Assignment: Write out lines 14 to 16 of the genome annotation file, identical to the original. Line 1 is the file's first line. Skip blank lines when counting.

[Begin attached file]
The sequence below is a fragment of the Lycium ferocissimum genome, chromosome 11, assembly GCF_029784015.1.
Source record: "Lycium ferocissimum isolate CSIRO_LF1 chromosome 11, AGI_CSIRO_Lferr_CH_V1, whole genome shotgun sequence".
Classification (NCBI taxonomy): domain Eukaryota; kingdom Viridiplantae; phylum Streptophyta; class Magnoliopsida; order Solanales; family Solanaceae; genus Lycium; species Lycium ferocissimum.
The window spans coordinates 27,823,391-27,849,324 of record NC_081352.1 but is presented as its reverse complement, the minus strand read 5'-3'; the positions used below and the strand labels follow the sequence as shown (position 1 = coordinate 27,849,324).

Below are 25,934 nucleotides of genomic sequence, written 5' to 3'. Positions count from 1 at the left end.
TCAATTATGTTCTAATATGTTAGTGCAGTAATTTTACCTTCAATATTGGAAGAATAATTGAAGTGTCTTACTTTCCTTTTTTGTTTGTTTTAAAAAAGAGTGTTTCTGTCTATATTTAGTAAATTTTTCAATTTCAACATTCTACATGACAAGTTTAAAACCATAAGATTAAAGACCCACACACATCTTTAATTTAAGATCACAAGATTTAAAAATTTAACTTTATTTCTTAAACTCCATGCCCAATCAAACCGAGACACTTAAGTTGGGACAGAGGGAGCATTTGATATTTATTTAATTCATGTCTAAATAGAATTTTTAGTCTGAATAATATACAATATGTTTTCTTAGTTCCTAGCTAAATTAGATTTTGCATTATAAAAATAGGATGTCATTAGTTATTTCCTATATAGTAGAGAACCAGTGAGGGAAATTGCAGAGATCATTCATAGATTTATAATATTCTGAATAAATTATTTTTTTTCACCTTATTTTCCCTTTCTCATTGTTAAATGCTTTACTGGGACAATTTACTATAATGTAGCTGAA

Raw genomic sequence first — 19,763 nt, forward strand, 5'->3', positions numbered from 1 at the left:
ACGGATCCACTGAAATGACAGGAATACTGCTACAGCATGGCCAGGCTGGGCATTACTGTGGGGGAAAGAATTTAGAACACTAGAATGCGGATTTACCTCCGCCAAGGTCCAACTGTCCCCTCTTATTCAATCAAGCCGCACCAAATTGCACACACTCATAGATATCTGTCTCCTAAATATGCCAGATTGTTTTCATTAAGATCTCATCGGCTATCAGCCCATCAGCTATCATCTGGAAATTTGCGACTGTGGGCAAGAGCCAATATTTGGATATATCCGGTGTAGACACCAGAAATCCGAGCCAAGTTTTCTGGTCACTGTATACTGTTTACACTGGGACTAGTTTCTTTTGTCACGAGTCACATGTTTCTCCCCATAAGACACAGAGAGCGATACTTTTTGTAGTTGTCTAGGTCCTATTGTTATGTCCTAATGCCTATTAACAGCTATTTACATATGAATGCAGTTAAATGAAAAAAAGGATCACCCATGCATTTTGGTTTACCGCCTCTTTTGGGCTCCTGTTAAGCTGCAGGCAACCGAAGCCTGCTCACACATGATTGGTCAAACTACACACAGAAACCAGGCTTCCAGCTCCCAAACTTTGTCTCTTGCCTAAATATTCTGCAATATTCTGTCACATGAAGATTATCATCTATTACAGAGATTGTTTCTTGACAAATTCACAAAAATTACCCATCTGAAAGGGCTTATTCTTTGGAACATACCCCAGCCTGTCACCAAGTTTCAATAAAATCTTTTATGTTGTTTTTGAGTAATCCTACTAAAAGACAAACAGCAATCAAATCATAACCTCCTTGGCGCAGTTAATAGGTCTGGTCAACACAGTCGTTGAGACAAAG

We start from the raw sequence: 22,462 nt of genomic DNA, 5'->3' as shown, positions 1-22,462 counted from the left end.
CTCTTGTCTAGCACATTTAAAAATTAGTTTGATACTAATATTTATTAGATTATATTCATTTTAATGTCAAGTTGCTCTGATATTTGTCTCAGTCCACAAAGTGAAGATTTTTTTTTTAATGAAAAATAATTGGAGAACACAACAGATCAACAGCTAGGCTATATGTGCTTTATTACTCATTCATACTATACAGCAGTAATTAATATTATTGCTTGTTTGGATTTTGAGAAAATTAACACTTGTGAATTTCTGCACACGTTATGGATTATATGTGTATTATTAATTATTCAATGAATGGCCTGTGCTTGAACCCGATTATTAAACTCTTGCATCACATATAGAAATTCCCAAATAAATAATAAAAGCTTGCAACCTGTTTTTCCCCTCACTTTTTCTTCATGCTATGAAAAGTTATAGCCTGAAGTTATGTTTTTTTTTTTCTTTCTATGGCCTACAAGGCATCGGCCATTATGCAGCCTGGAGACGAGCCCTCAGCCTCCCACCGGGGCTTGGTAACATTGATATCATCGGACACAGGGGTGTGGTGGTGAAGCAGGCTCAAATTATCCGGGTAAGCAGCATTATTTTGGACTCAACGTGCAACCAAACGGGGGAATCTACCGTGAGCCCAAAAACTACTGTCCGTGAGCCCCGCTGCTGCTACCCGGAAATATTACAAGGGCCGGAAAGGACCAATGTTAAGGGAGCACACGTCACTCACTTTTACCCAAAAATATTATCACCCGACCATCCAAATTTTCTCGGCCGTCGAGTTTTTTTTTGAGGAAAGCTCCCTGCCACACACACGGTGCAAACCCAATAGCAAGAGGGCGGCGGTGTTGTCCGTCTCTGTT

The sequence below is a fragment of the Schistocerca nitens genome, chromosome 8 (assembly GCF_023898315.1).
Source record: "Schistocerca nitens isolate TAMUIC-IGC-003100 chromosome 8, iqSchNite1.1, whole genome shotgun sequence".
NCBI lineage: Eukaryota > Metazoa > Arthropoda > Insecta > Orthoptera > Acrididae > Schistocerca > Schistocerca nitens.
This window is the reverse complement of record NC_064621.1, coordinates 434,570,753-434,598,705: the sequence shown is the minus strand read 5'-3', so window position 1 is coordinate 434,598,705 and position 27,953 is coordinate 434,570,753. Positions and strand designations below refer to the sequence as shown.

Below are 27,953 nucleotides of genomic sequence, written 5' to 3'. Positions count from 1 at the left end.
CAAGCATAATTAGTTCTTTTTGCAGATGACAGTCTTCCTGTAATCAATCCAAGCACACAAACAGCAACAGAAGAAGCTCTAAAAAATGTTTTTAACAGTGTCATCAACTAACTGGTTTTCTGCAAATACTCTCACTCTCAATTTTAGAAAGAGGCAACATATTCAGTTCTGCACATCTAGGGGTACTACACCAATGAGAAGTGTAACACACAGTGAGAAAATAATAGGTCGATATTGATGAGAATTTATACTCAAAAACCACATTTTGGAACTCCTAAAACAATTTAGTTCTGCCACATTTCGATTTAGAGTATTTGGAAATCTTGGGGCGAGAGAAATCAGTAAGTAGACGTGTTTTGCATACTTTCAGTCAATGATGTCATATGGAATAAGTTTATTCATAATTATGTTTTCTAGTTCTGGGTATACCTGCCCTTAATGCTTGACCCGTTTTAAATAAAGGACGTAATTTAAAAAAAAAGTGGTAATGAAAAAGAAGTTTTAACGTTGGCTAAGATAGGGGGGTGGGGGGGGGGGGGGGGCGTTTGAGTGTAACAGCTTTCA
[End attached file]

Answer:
This window is the reverse complement of record NC_064621.1, coordinates 434,570,753-434,598,705: the sequence shown is the minus strand read 5'-3', so window position 1 is coordinate 434,598,705 and position 27,953 is coordinate 434,570,753. Positions and strand designations below refer to the sequence as shown.

Below are 27,953 nucleotides of genomic sequence, written 5' to 3'. Positions count from 1 at the left end.
CAAGCATAATTAGTTCTTTTTGCAGATGACAGTCTTCCTGTAATCAATCCAAGCACACAAACAGCAACAGAAGAAGCTCTAAAAAATGTTTTTAACAGTGTCATCAACTAACTGGTTTTCTGCAAATACTCTCACTCTCAATTTTAGAAAGAGGCAACATATTCAGTTCTGCACATCTAGGGGTACTACACCAATGAGAAGTGTAACACACAGTGAGAAAATAATAGGTCGATATTGATGAGAATTTATACTCAAAAACCACATTTTGGAACTCCTAAAACAATTTAGTTCTGCCACATTTCGATTTAGAGTATTTGGAAATCTTGGGGCGAGAGAAATCAGTAAGTAGACGTGTTTTGCATACTTTCAGTCAATGATGTCATATGGAATAAGTTTATTCATAATTATGTTTTCTAGTTCTGGGTATACCTGCCCTTAATGCTTGACCCGTTTTAAATAAAGGACGTAATTTAAAAAAAAAGTGGTAATGAAAAAGAAGTTTTAACGTTGGCTAAGATAGGGGGGTGGGGGGGGGGGGGGGGCGTTTGAGTGTAACAGCTTTCA